What is Catalyst Prime?
Readers will find out this Free Comic Book Day when the Lion Forge superhero universe launches with Catalyst Prime: The Event.
The line, which is overseen by former DC Comics and Milestone editor Joe Illidge and writer Christopher Priest, blends pure science fiction with superheroics but with a "real world" mentality.
The FCBD book will lead into a string of seven monthly Catalyst Prime titles launching on a monthly basis from June to December 2017, so Newsarama spoke with Illidge and Priest about their ambitious plans.
Newsrama: Priest, Joe – tell us about the Catalyst Prime Universe and the role you're playing in it creatively.
Christopher Priest: I think of myself mostly as a creative consultant, listening to and reviewing the work as it comes together.
Catalyst Prime has a room full of very talented people, among them Joe Casey, whose work I’ve admired. The last thing these people need is Grampa hovering and telling them how to use Microsoft Word. But objective viewpoints are always useful, and I’m happy to have tossed in my croutons for the Catalyst Prime Big Salad.
Joe Illidge: I’m the Senior Editor for the Catalyst Prime line of books for Lion Forge, and the co-writer of the Catalyst Prime: The Event one-shot book introducing the universe for Free Comic Book Day.
We’re telling the story of what happens when five astronauts go into space on a suicide mission to stop an asteroid from hitting the Earth and destroying all life as we know it.
Heroism has consequences, but it also creates new heroes.
Additionally, I assembled the various creators of the line, including the Catalyst Prime writers room: David Walker, Amy Chu, Joe Casey, Brandon Thomas, Alex de Campi, Sheena C. Howard, Ramon Govea, and Priest as the wise elder of the team.
Nrama: How did this collaboration come about? What was most intriguing to you about the concept?
Priest: Okay, those are two questions. [Laughs]
I made my first Comic-Con International: San Diego appearance in two decades, and this guy ambles up to me and says, “Hi, I’m Joe Illidge.” I’d heard of Joe from the Milestone group, as well as his stint as a DC editor, and was pleased to meet him.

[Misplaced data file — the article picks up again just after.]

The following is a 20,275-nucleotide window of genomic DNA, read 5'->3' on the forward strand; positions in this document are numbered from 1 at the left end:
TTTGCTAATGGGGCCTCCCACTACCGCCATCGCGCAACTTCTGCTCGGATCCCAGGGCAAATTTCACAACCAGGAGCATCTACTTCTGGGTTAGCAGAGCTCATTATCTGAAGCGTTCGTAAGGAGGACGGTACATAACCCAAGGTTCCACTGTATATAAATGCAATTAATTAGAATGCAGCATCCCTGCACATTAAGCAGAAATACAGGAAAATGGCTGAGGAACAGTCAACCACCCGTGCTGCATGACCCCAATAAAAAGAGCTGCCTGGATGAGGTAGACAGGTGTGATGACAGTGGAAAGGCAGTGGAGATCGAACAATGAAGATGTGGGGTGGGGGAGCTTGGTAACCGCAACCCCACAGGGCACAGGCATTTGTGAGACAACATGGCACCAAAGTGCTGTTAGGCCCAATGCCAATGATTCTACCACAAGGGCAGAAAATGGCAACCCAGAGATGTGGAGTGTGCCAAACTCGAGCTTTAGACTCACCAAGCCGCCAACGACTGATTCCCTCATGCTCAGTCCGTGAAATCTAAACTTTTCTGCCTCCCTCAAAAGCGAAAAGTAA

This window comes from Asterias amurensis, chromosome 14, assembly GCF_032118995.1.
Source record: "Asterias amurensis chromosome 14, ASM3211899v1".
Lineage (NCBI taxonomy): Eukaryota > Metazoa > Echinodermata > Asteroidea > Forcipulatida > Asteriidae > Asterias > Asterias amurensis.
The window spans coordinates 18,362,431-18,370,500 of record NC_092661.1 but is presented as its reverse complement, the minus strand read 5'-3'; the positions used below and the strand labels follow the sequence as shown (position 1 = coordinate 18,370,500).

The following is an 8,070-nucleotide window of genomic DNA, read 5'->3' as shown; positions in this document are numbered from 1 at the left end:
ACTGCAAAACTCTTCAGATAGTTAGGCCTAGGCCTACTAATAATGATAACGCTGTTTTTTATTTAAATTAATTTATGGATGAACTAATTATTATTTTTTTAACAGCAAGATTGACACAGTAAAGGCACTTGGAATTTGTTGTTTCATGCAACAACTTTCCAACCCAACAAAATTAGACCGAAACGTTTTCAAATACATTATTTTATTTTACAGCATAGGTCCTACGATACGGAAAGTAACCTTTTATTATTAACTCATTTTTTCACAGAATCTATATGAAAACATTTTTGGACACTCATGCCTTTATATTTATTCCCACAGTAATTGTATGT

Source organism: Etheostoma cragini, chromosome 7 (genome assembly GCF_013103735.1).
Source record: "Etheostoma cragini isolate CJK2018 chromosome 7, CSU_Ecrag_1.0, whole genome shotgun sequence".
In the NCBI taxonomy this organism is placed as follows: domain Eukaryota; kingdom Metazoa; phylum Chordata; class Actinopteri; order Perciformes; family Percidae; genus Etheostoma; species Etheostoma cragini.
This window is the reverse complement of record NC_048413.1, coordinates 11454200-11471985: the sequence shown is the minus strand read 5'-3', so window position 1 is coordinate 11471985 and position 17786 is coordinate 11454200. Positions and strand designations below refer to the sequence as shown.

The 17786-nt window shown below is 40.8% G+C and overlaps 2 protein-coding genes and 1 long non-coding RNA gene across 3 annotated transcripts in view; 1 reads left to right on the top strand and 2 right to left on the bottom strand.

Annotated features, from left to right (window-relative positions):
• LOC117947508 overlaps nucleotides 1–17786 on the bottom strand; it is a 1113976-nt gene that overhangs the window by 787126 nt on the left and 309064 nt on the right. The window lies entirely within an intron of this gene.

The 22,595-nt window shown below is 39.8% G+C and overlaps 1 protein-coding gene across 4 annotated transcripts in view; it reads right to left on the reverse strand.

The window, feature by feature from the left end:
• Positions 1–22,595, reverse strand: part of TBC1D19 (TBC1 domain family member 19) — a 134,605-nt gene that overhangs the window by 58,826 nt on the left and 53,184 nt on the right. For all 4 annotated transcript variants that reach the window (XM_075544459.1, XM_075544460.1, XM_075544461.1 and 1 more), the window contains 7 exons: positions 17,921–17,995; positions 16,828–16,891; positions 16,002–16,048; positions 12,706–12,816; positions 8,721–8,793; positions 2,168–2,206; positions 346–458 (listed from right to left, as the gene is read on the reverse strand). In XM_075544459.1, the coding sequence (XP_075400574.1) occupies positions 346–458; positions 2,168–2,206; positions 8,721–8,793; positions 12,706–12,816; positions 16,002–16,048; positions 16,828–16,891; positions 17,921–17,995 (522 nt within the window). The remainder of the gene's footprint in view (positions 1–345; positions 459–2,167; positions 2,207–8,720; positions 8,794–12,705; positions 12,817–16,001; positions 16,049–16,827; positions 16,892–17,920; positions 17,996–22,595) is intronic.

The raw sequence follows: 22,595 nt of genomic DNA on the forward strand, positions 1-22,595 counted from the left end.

After much difficulty finding any place to sit down, the two of us grabbed lunch and Joe caught me up on what he’d been doing. This led to, sometime later, my being invited to a writers summit Joe was planning for some secret, hush-hush project for Lion Forge Comics.
What is intriguing about the concept is how well-thought out it is. Catalyst Prime has a basis in almost pure science fiction and is carefully thought out such that all of the series connect like spokes on a wheel, as opposed to just having a bunch of individual titles each going their own way.
The books have a “real world” mentality, something that’s increasingly lost from a lot of the big publishers as the continuities become impossibly dense only to be rebooted into more complexity. I have a group who frequently send me synopses of what’s going on in Marvel and DC continuity, and I routinely stop them and say, “You’re kidding, right?” because so much of it sounds absurd.
Catalyst Prime stems from the world I live in. It is a bit heightened, of course, but it’s not gosh-darn silly.
Illidge: Priest writes some of the most character-based, real-world, thinking person’s superhero - or supervillain - fiction in comic books today, so I made it a personal mission to have him aboard this endeavor.
Which is to say I didn’t give him an option to turn me down. [Laughs]
Nrama: And what niche are you looking to fill with Catalyst Prime in terms of the superhero marketplace, or comic book storytelling in general?
Priest: Oh, I’m just Grampa. Delighted to have been asked to co-write (and more than a little anxious about) the Free Comic Book Day one-shot launching this new publishing platform. There are plans for more down the road, likely next year.
Illidge: The niche Lion Forge Comics is looking to fill is the one allowing for accessibility without confusion. David Steward, the Managing Director and CEO, and I have talked at length about books that are both accessible and show consequences.
Everyone is invited to the Catalyst Prime universe, and the readers will be rewarded with stories that provide a roadmap to explore the new terrain. This is a superhero universe which will be both comprehensive and easy to understand without getting buried in decades of shifting, gelatinous mythologies or continuities.
The superhero marketplace has room for a new universe of books which are reader-friendly, retailer-friendly, and full of character-based stories with beautiful art by a diverse group of creators.
Nrama: Tell us about some of the other creators involved with this.
Illidge: Whoa, that’s a lonnnnnnnnnng list. I could gush about each and every one of them, but that would take forever.